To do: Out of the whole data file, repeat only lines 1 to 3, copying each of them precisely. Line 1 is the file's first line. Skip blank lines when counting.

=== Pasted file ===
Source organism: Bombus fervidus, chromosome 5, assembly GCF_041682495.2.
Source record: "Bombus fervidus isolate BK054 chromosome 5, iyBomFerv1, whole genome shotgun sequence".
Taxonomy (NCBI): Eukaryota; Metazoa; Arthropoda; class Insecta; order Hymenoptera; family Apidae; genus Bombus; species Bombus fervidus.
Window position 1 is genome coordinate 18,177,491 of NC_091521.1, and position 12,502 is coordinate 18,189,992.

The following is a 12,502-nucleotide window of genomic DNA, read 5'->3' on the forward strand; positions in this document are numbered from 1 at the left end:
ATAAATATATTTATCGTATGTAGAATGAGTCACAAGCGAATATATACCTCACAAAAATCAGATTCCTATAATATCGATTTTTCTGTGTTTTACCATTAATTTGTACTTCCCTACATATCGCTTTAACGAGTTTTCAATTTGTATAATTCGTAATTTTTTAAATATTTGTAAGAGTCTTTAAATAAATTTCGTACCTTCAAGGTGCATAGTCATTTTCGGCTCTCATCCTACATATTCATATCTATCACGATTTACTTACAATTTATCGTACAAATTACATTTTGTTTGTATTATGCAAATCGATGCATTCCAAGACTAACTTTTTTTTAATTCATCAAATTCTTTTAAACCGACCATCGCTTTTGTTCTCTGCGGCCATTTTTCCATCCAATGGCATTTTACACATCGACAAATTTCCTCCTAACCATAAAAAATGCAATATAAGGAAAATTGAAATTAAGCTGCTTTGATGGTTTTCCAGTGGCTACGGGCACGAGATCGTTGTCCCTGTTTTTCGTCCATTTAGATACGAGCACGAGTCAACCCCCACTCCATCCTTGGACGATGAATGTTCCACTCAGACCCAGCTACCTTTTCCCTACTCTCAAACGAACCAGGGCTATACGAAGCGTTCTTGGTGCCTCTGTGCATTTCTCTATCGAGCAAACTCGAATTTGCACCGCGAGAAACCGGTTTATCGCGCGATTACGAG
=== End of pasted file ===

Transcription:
Source organism: Bombus fervidus, chromosome 5, assembly GCF_041682495.2.
Source record: "Bombus fervidus isolate BK054 chromosome 5, iyBomFerv1, whole genome shotgun sequence".
Taxonomy (NCBI): Eukaryota; Metazoa; Arthropoda; class Insecta; order Hymenoptera; family Apidae; genus Bombus; species Bombus fervidus.